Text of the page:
- The next step is to take a bearing of the first landmark that you have identified. You do this by aligning the direction of your travel arrow with the landmark.
- Rotate the bezel up until the needle is aligned with the north marking.
- Next up, place the corner of your compass on the identified landmark.
- Rotate the compass until the needle aligns with the north on the bezel.
- Draw a line across the edge using a pencil.
- Repeat the same process for the other two landmarks.
The point where all your lines meet is your approximate location.
How to Determine Your Bearings Using Your Compass
Once you have determined your current location, it’s easy to travel to any point on your map using your compass. This can easily be done using the north, east, west and south markings. However you can use the degree numbers on the compass to determine your exact location using the bearings.
But be sure to constantly check your bearings just to make sure you’re headed in the right direction. Simply do the following:
- Place the corner of the base plate on your approximate location that you’ve identified using the above mentioned steps.
- Rotate the compass until the straight edge of your compass aligns with your location as well as your intended destination.
- Rotate the bezel until the lines on the base plate are in sync with the lines on your map.
- The number next to the index line is what’s referred to as your bearing.
- The next step is to hold your compass in front of you and start turning your body until a point where the north arrow aligns with the needle.
At this point your travel arrow should be pointing towards your intended destination.
How to Continue Moving in the Intended Direction
To ensure you’re moving in the right direction, make sure you continue holding the compass in the correct position as described earlier, and follow the direction of the travel arrow.
Make it a point to continuously check your compass regularly to ensure you’re traveling in the intended direction. Just be sure not to accidentally move the degree dial from its position.
Always Focus on Distant Objects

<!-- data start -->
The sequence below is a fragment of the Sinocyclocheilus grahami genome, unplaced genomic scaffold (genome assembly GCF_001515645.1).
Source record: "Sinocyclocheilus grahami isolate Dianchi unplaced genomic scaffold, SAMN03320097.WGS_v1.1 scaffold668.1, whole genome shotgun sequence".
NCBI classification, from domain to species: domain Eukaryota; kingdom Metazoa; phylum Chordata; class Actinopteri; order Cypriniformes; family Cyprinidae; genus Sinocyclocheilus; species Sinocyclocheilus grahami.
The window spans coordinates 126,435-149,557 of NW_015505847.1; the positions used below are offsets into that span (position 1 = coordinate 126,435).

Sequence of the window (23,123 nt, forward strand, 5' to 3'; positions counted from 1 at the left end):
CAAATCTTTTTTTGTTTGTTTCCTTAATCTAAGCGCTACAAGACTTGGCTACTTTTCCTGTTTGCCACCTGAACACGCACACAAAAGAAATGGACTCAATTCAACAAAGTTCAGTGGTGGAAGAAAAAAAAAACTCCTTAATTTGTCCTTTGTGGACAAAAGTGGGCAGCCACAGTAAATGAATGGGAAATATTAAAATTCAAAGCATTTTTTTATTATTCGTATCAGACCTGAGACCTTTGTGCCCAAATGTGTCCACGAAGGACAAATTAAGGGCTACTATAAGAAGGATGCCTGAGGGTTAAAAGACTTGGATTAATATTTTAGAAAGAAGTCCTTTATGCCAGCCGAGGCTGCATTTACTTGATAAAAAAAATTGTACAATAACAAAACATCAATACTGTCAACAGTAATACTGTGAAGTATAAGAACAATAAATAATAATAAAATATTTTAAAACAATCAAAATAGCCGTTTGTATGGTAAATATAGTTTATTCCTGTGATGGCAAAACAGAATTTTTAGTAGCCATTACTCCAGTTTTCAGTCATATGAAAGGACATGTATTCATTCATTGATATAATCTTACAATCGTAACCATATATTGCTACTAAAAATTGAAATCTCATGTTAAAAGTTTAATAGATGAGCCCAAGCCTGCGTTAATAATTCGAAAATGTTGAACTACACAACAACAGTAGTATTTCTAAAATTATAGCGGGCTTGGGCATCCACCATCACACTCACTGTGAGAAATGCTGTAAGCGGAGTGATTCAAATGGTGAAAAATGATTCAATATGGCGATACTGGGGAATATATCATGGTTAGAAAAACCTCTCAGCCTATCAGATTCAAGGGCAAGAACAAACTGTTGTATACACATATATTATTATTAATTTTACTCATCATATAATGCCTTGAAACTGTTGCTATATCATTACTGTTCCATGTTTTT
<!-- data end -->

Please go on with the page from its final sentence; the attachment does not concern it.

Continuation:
Here’s a trick you’ll find useful to avoid going off track. Always aim to focus on distant objects during your hike such as trees and use them as guides. Just be sure not to focus on objects that are too far off.
When you reach each object, you look for another one in the same direction.
Types of Compasses
There are different types of compasses at your disposal. And the one you pick is entirely a matter of preference. We list the most common types:
This type is hands down the most popular compass and widely used among outdoor enthusiasts. We believe that its popularity is largely owed to its affordability and ease of use. This is thanks to the see-through design of the compass that makes it easy to operate.
Lensatic compasses are characterized by a flip-open design. Though not as affordable as the base plate compass, many hikers appreciate this type for its accurate bearings. In addition it’s an extremely durable device. However, it’s not the easiest compass to use as it has a higher learning curve.
The needle on this compass is designed to always face north. With this compass you’ll need a degree dial to find directions.
Using Your Smartphone as a Compass
If you’re one of the tech savvy outdoor enthusiasts, you can consider using your Smartphone as a compass.
Most Smartphones feature built-in compasses. However you’ll first need to download an app compatible with the mobile device that you’re using. Are you using an iPhone? You can consider downloading the Smart Compass app. If you’re using an Android device, then the Digital Field Compass app is one of the best rated.
The advantage of using your smart mobile device as a compass is that it doesn’t require a GPS signal. These apps work by using your device’s magnometer to lead you towards the right direction.
But as mentioned earlier, you run the risk of your electronic device running out of battery. Our advice? Be sure to pack a power bank or better still, use the conventional compass.
A Few Handy Tips
You’re probably wondering just how difficult reading a compass can be, right? While it may appear pretty straightforward, there are few tips you need to keep in mind to ensure an accurate reading. Remember the following:
- Under no circumstances must you tilt the compass. By tilting the compass, you risk allowing the needle to touch the clear lid. This unfortunately stops the needle from moving correctly thereby pointing in the wrong direction
- Make sure you’re reading the correct end of the needle
- Always keep the compass away from metal objects such as knives or key chains as this may cause a false reading
Still on the subject of giving you handy tips, it pays to know a few general facts regarding compass direction in relation to the region you’re hiking in:
- If you happen to be venturing in Europe or North America, any time you’re hiking towards the sun, you’re heading in a southerly direction.
- If you’re to the south of the equator, then you’ll be heading in the northerly direction if you’re facing the sun.
It’s a basic tool, but if you’ve never used one before, you can find it quite intimidating. Using a compass doesn’t have to be a daunting task. By simply following the above mentioned tips, we’re certain you’ll be headed in the right direction.
Are you ready to venture into the wilderness now?